Year: 2022 | Month: March | Volume 15 | Issue 1

Influence of Silicon on Translocation, Compartmentation and Uptake of Lead in Leafy Vegetables

Moses M. Ngugi Catherine Muui Joseph P. Gweyi-Onyango Sagar Maitra Harun I. Gitari
DOI:10.30954/0974-1712.01.2022.5

Abstract:

Lead (Pb) has phytotoxic and toxic effects on plants and animals. Leafy vegetables accumulate this element resulting in enrichment along the food chain. Silicon has beneficial effects in enhancing plants’ tolerance to biotic and abiotic stresses including heavy metals such as Pb. The study was carried out under greenhouse and field conditions aiming at determining the effects of silicon on transfer, mobility, and uptake of lead by leafy vegetables (spinach, kale, and amaranths). The greenhouse experiment was carried out as a split-plot arranged in Completely Randomized Design (CRD). The vegetable species were allocated to the main plots whereas the treatments (Pb, Pb+Si, Si, and Control) were assigned to the subplots. The field experiment was sited in polluted soils, and treatment included control and Si, applied to spinach, kale, and amaranths. Data was collected on Pb concentrations in roots, stems, and leaves, transfer factor, mobility index, and uptake of lead by leafy vegetables. Lead concentration was highest in roots, intermediate in stems, and least in leaves. Silicon application reduced concentration, transfer factor, mobility, and uptake of lead by 20, 40, 15, and 24%, respectively. The lead transfer factor and translocation index was less than one. Pearson correlation coefficient indicated a strong positive correlation between lead concentrations in soils and plant tissues of leafy vegetables. Application of silicon on polluted soils reduced transfer and mobility of lead in edible tissues of leafy vegetables. The study recommends silicon application to reduce the concentration of lead on vegetable tissues, however, it recommends against vegetable production for human consumption on polluted soils.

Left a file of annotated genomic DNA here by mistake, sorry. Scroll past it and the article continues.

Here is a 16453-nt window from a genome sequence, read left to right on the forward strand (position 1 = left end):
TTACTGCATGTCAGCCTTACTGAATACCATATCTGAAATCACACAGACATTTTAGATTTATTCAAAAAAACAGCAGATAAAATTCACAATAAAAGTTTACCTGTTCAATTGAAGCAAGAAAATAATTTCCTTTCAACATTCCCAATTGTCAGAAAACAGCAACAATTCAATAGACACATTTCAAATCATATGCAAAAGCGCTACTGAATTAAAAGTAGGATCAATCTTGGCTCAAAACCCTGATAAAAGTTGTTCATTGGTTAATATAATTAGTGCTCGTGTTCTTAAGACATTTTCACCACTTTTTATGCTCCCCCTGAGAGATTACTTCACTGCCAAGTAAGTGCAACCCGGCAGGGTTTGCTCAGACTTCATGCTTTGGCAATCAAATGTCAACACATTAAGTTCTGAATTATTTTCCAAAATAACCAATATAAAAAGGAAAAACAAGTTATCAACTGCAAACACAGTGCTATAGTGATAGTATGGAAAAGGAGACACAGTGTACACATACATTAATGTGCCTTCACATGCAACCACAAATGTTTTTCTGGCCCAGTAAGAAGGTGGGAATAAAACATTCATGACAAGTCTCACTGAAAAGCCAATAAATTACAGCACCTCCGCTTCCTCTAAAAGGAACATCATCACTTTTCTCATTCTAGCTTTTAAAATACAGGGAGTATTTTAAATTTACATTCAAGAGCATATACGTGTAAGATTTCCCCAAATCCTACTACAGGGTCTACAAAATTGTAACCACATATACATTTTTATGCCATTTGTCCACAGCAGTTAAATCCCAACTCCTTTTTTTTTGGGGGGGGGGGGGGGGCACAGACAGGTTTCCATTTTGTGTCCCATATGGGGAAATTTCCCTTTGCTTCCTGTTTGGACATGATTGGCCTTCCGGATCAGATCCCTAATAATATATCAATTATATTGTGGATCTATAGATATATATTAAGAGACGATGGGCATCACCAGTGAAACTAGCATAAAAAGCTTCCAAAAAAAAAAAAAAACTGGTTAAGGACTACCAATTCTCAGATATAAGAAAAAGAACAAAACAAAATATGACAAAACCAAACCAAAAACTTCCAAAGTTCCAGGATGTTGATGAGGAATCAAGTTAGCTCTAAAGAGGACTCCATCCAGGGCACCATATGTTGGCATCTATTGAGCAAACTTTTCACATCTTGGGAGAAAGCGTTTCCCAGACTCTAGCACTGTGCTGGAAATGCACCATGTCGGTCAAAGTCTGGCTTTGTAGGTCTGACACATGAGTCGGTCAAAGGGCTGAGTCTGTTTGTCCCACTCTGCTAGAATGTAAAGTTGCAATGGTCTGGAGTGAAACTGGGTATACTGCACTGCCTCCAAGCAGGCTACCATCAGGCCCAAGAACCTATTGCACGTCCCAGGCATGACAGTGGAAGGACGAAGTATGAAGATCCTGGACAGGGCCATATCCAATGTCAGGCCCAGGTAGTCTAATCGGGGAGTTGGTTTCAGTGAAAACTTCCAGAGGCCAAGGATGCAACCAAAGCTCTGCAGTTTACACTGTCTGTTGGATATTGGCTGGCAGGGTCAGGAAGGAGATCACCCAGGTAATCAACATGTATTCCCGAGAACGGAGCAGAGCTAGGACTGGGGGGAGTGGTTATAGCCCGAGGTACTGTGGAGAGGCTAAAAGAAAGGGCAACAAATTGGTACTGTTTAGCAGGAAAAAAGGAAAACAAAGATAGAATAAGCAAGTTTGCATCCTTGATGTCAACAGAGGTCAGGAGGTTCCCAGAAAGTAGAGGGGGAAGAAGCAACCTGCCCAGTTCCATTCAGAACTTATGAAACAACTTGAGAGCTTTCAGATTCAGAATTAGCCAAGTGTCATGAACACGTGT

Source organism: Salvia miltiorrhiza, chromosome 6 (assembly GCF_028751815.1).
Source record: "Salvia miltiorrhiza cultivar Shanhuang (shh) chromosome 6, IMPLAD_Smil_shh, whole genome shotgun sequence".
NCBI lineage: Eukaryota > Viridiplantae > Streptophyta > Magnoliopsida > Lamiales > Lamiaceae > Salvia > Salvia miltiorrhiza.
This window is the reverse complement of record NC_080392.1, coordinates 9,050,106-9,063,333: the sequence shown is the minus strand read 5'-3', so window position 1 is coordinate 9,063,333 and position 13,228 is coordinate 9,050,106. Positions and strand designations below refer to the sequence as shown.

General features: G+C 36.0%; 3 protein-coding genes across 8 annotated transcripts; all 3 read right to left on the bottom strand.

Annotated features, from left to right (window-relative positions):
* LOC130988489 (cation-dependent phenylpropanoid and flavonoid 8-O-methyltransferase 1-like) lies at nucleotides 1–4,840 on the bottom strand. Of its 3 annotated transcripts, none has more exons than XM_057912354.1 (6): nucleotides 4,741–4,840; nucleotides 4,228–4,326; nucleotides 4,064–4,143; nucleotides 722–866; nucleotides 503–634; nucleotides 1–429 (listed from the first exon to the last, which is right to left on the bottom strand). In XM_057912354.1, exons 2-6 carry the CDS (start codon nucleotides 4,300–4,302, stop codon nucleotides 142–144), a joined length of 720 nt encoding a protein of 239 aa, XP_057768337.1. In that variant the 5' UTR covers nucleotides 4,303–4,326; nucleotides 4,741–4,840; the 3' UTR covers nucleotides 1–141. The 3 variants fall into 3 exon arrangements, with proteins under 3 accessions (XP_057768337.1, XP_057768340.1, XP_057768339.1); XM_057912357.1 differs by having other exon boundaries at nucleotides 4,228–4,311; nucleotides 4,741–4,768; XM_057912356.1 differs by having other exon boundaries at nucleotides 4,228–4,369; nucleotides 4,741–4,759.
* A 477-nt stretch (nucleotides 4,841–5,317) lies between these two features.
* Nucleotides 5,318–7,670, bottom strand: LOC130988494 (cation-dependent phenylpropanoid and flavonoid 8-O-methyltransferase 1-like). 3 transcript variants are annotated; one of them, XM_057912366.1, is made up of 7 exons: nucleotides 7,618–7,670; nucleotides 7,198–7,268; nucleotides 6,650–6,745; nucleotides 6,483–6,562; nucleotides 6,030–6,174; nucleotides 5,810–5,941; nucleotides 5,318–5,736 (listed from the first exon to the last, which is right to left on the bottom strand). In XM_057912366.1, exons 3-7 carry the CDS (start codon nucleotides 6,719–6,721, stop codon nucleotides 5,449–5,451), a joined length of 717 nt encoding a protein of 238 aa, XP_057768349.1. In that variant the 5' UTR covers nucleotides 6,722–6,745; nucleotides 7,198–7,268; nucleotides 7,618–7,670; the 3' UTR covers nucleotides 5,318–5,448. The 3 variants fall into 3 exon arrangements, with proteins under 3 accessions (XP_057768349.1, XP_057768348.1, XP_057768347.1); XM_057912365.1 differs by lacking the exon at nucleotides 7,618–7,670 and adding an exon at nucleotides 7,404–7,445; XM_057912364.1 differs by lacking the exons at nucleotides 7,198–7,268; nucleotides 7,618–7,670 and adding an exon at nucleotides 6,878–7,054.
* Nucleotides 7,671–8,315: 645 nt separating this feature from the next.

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Highlights

  • Leafy vegetables accumulate lead (Pb) resulting in enrichment along the food chain.
  • Lead concentration was highest in roots than in stems and leaves.
  • Silicon application reduced concentration, transfer factor, mobility, and uptake of lead in leafy vegetables.


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